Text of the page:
The Time of My Life: An Autobiography

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MIT Press, 1985 - Philosophers - 499 pages
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"Some Pow'r did us the giftie grant/ To see oursels as others can't." With that play on Burns' famous line as a preface, Willard Van Orman Quine sets out to spin the yarn of his life so far. And it is a gift indeed to see one of the world's most famous philosophers as no one else has seen him before. To catch an intimate glimpse of his seminal and controversial theories of philosophy, logic, and language as they evolved, and to hear his warm and often amusing comments on famous contemporary philosophers. From his beginnings in Akron, Ohio in the early 1900s, Quine takes us on a tour of over 100 countries over three-quarters of a century, including close observations of the Depression and two world wars. Far from a philosophical tract, it is an ebullient, folksy account of a richly varied and rounded life. When he does dip into philosophy, it is generally of the armchair sort, and laced with a gentle good humor: "There is that which one wants to do for the glory of having done it, and there is that which one wants to do for the joy of doing it. One can want to be a scientist because he wants to see himself as a Darwin or an Einstein, and one can want to be a scientist because he is curious about what makes things tick .... In normal cases the two kinds of motivation are in time brought to terms .... In me the glory motive lingered ...... In this book, Quine approaches the details of his life the way he has always approached them with a sharp sense of interest, adventure and fun. And he has a skill for picking a word that is just off-center enough to pull an ordinary event out of the humdrum of daily life and evoke its personal meaning. The result is a book of memories that is utterlymesmerizing. Willard Van Orman Quine is the author of numerous books, including "Word and Object, "published by The MIT Press in 1960. A Bradford Book.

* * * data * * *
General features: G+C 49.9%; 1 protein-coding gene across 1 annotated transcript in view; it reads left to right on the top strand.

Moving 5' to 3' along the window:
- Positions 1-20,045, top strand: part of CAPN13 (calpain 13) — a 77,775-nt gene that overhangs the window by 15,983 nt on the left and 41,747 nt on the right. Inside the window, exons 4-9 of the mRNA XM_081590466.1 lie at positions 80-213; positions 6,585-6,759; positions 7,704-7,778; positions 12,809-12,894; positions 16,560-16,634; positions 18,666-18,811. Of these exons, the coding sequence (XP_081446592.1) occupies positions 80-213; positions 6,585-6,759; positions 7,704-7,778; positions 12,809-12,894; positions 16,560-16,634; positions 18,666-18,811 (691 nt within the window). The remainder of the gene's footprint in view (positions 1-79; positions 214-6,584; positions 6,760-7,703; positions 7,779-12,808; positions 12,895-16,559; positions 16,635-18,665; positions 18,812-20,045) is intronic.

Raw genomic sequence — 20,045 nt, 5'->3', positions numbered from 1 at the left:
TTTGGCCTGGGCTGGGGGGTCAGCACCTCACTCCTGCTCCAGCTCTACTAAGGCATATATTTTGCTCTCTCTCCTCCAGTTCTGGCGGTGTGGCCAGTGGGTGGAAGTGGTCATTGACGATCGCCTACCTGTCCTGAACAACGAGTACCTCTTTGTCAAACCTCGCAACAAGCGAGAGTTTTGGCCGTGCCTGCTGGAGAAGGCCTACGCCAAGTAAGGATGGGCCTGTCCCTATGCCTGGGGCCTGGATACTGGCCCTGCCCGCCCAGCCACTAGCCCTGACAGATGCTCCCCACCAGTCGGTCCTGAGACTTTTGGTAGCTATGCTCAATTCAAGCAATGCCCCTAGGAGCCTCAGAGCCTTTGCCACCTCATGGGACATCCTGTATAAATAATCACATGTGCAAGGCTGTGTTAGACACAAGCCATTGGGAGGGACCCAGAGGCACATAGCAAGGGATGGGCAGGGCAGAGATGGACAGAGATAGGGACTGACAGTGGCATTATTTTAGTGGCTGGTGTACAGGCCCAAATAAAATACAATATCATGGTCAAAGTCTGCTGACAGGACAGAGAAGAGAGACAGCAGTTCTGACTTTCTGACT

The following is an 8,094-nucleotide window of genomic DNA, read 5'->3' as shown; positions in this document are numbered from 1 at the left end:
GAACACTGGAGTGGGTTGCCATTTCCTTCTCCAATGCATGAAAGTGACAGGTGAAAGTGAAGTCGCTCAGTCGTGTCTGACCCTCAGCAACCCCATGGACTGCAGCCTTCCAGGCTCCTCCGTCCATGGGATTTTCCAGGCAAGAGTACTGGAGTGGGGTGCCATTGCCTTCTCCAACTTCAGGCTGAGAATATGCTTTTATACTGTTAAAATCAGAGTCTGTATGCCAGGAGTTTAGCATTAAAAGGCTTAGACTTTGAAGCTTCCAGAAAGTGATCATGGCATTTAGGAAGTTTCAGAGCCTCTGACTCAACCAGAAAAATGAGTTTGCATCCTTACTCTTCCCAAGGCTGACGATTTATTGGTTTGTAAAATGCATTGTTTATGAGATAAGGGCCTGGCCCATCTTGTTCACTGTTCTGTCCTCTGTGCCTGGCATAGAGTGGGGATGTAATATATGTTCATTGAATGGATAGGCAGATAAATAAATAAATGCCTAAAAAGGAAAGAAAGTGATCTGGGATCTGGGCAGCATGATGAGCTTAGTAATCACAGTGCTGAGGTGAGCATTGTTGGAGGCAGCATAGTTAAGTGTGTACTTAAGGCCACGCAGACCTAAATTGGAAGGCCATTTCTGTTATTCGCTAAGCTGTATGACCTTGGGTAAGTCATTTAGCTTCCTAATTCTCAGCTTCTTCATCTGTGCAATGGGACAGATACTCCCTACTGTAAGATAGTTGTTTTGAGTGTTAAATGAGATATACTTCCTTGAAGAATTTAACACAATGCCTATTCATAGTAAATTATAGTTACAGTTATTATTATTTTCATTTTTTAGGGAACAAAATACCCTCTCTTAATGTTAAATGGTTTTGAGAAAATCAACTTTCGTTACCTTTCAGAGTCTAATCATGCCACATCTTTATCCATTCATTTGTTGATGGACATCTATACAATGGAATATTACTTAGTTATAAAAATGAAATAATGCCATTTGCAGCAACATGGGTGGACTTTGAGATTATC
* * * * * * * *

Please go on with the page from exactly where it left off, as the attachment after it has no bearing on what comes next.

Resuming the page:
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Contents

In the Beginning
1
Next of Kin
8
The Life of the Mind
11
Widening Horizons
18
Youthful Enterprise
25
Life at Orchard Road
29
High School
36
Civilized Society
42
Continental Interludes
252
Two Years on Home Ground
258
Andes
263
Prinstitute and Royaumont
267
Child Development
273
Mexico and Stanford
279
Southwest Pacific
284
Japan
291

Freshman
49
Sophomore and Junior
54
Wild West
60
Europe and After
68
Transplanted
75
Graduate Study
82
Sheldon Fellow
86
Vienna
92
Prague and After
96
Warsaw and After
101
Et in Arcadia Ego
108
Pillar to Post
115
Terminal Fellow
120
Faculty Instructor
125
On an Azore
132
Still Faculty Instructor
138
Mathematical Logic
142
Tenure
146
Mexico in Depth
151
Flying down to Rio
158
Metropolitan Brazil
166
O Sentido and the Bureaucrats
172
Up the Other Side
176
Lieutenant
181
Sturm und Drang
185
Teaching and Writing Again
192
Year of Fulfillment
199
Mexico at Length
203
Central America and Back
209
Rand Fulbright and Europe
217
Family Man Again
224
Taxco III and After
230
Installation at Oxford
235
Michaelmas Term and Morocco
241
Hilary and Trinity Terms
247
Korea Alaska Europe
297
Four Years at Home
303
Six Characters in Search
308
Italy Again
312
Greece Again
316
Egypt
321
Strictly by Sea
328
Middletown London St Martin
335
Ohio Canada New York
341
Italy Dalmatia Vienna
347
Harvard down Paris up
351
Northern Climes
359
Ethiopia
367
Kenya
374
More Africa
379
The Year of the Islands
386
Interstitial Years
392
Savile Fellow
399
Iberia Tuscany Persia
403
America and Bellagio
411
Home Ground and Points South
415
Jerusalem and After
419
Sweden Russia England
423
La Derniere Classe
427
Retired and Footloose
432
More French Lectures
436
America Sweden Iceland
440
South Africa
446
Germany and Mexico
452
Egypt and Europe
458
India
463
The Present Chapter
472
Indexed Autobibliography
481
Index
487
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